The View from London
IN 1984 Sir Geoffrey Howe, Britain's foreign secretary, began a series of visits that was to take him to all the capitals of the Warsaw Pact states within two years. Previous foreign secretaries had made the occasional foray into Eastern Europe, but never had so much British attention been focused for so long on these few Soviet allies. Prime Minister Margaret Thatcher herself had opened the program of visits with a hurried trip to Hungary early in 1984, which surprised even the Hungarians. She also demonstrated her interest in better relations with the Soviet Union by attending the funerals of both Yuri Andropov and Konstantin Chernenko in Moscow and by welcoming to London the soon-to-be Soviet leader, Mikhail Gorbachev, in December 1984. East European foreign offices from Warsaw to Sofia could be forgiven for thinking Britain had launched its first major diplomatic initiative in the region since World War II.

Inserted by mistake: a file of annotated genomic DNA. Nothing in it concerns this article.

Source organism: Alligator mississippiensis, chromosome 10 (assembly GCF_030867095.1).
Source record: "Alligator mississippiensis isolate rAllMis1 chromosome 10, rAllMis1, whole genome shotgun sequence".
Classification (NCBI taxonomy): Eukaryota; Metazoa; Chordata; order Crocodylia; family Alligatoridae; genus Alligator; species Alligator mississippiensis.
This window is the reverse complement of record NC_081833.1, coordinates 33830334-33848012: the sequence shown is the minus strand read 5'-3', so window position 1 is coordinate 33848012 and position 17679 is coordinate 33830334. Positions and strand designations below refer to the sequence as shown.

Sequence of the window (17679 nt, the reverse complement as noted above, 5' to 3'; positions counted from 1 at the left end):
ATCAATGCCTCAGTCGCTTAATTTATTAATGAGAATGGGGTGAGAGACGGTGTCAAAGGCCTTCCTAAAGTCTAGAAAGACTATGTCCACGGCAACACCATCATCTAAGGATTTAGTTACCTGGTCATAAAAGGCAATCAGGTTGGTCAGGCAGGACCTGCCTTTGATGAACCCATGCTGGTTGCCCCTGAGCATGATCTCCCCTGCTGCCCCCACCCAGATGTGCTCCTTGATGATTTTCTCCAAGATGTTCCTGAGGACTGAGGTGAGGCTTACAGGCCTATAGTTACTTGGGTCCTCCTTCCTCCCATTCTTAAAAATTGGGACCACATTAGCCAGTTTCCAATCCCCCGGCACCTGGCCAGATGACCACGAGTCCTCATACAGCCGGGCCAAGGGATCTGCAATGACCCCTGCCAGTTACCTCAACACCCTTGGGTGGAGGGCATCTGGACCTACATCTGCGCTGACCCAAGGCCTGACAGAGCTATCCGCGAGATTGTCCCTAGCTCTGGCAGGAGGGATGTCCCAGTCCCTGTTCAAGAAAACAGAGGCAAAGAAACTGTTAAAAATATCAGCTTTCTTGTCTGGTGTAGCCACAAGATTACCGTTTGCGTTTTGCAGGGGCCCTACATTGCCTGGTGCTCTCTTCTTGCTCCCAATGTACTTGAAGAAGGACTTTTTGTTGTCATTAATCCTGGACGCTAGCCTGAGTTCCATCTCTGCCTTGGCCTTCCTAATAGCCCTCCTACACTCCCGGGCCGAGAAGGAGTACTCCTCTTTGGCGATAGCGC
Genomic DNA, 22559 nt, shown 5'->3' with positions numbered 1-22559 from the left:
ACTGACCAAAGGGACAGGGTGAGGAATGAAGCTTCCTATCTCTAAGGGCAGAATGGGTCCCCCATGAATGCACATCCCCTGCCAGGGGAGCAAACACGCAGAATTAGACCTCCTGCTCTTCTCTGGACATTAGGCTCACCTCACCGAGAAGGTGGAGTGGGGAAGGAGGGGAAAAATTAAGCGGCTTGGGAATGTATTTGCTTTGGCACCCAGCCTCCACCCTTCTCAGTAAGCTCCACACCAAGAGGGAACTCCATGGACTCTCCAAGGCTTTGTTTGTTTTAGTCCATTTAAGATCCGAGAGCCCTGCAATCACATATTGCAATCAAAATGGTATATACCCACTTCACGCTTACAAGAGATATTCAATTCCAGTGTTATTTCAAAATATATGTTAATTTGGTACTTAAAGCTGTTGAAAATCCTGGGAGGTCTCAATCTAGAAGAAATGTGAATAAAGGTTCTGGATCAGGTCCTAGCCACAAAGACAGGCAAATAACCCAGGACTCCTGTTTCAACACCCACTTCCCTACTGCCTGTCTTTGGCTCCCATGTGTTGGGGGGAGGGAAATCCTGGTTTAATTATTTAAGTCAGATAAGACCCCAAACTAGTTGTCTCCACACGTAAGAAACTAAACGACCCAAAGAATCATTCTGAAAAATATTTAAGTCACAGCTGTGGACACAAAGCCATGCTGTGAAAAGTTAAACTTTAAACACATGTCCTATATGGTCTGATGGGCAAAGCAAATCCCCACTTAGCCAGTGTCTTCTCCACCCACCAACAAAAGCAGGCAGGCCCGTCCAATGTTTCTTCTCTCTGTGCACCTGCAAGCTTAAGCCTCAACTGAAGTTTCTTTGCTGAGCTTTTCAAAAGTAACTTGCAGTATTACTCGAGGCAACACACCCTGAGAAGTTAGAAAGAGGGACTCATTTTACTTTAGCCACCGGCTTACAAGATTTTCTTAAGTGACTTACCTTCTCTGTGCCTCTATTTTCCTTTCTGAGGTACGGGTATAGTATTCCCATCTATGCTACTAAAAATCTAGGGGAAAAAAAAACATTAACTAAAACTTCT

The reasons for this sudden shift from neutral to drive in Britain's Ostpolitik are explored here against the backdrop of Britain's interests and objectives in Eastern Europe. The burst of activity in Eastern Europe and the Soviet Union by a prime minister who had shown herself to be staunchly anticommunist was really not so surprising. There had in truth been far more continuity than change in Britain's policy toward both Eastern Europe and the Soviet Union since the 1960s, and such variation as occurred over the years reflected differences in tactics and style rather than strategy and long-term objectives.